This UK-based social learning platform offers over 3,300 courses taught by university professors and industry leaders, typically lasting between two and eight weeks and requiring three to four hours of study per week.
Short courses operate on an upgrade model — free to join, but learners pay a fee to receive a certificate of achievement. More than 100 short courses offer free upgrades, including professional-development courses from consultancy firm Accenture.
“One of the things our learners enjoy is the ability to develop their skills alongside an international group of learners,” says Simon Nelson, CEO of FutureLearn.Filed under at work , career advice , online education , 8/2/20
News Source: New York Post
Federal judge upholds New York’s COVID-19 travel quarantine
UTICA, N.Y. (AP) — A federal judge threw out a lawsuit by an Arizona woman who claimed New York’s 14-day quarantine requirement for travelers from hotspot coronavirus states infringed on her “fundamental right to travel.”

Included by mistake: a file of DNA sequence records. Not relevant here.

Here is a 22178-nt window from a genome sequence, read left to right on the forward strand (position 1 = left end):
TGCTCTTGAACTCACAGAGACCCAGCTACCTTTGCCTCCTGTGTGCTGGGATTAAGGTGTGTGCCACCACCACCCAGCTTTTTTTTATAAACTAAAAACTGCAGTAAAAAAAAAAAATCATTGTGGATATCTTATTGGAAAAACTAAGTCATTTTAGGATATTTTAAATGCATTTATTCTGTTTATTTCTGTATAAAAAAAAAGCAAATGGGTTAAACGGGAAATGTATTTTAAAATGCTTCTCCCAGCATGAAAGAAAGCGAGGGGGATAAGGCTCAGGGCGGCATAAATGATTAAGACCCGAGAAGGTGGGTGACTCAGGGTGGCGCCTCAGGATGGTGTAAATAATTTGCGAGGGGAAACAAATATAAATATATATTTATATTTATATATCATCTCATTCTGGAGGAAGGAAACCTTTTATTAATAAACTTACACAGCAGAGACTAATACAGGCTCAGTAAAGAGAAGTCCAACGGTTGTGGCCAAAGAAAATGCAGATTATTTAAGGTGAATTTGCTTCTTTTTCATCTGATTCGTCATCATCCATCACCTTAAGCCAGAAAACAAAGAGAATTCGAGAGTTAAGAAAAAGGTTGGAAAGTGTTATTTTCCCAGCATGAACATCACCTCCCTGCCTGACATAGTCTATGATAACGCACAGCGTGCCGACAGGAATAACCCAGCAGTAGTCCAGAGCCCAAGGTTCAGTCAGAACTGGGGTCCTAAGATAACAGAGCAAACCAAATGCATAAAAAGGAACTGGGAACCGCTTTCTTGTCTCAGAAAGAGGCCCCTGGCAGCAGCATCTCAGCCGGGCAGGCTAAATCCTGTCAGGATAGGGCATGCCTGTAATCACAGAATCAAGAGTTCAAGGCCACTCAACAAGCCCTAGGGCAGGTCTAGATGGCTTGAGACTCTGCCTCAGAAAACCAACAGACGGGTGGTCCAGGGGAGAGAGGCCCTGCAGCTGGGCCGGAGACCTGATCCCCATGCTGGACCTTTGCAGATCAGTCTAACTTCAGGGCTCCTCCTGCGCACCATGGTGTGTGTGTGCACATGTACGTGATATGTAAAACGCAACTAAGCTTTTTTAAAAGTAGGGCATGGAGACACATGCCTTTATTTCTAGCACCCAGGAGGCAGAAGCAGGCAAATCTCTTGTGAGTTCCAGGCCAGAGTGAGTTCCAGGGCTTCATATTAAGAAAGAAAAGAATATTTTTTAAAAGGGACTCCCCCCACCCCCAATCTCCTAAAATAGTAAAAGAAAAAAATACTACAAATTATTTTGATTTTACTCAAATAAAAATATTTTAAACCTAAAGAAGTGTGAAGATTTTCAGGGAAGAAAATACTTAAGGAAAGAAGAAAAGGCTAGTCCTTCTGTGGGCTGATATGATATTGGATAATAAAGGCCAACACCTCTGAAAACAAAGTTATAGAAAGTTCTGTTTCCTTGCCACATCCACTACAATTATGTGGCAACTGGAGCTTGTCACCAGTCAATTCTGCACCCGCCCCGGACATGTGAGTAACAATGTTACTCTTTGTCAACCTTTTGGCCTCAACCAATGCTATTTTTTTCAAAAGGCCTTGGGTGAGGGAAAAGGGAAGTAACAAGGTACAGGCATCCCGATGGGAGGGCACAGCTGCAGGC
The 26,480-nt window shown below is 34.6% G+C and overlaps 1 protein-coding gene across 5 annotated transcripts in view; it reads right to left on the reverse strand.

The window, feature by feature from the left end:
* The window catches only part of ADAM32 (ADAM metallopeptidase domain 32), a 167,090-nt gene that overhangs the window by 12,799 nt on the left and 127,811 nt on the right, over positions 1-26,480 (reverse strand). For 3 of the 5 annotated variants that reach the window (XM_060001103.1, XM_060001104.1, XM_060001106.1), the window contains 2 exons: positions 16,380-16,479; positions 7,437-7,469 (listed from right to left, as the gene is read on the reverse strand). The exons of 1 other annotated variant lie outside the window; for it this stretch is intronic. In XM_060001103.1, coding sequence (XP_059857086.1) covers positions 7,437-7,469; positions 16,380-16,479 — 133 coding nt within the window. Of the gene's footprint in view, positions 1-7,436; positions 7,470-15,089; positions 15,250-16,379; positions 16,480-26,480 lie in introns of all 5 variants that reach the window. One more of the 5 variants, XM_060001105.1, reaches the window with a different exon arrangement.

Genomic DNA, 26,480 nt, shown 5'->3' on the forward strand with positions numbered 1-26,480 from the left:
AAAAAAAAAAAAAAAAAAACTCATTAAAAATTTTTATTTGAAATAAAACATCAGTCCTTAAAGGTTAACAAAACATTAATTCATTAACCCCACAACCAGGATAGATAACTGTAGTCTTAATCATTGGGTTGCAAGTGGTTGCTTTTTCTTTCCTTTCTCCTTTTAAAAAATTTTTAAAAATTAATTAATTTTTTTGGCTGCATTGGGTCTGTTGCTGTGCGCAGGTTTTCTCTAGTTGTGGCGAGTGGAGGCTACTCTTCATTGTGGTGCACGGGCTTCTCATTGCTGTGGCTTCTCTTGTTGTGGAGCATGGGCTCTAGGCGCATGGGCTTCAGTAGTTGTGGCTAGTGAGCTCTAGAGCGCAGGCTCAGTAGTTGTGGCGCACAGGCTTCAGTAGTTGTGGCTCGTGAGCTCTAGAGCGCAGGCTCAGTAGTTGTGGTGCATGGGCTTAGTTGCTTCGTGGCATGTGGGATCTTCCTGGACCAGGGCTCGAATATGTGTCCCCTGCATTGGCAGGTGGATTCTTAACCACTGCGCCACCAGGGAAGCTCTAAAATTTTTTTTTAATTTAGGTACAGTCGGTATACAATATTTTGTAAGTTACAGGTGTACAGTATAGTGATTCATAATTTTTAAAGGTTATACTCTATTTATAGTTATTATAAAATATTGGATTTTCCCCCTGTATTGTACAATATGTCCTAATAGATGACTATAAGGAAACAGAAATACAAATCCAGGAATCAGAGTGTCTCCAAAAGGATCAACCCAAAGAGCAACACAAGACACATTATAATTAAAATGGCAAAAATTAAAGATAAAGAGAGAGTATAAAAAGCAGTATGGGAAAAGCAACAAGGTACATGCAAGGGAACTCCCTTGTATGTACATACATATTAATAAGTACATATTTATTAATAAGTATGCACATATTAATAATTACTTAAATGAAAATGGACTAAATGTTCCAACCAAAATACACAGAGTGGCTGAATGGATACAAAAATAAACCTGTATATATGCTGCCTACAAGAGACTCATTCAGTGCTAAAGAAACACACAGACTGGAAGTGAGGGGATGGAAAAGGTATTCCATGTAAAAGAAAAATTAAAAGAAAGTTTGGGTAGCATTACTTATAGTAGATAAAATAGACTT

U.S. District Court Judge David Hurd on Tuesday became at least the second federal judge to rule against challenges to the quarantines first ordered by Gov. Andrew Cuomo in June. The advisory currently covers travelers from 31 states, Puerto Rico and the Virgin Islands.
Cynthia Page filed the suit last month, claiming it unfairly stopped her from visiting Brooklyn and helping friends pack up belongings in a house they were preparing to sell. Page asserted that Cuomo’s executive order and the quarantine rules made the trip impossible, which “was and continues to be very upsetting,” according to court papers.
In dismissing the lawsuit, Hurd wrote that people from restricted states remain free to enter New York.
“And whether resident or non-resident, any traveler who completes the quarantine remains completely free to travel freely within the State itself,” Hurd wrote.
Page informed the court Tuesday she would appeal.
Page’s lawyer, David Yerushalmi, told The New York Post he thought the judge’s decision “was thoughtful but wrong.”
“Judge Hurd has responded out of the fear of the pandemic but has ignored basic constitutional law,” he said.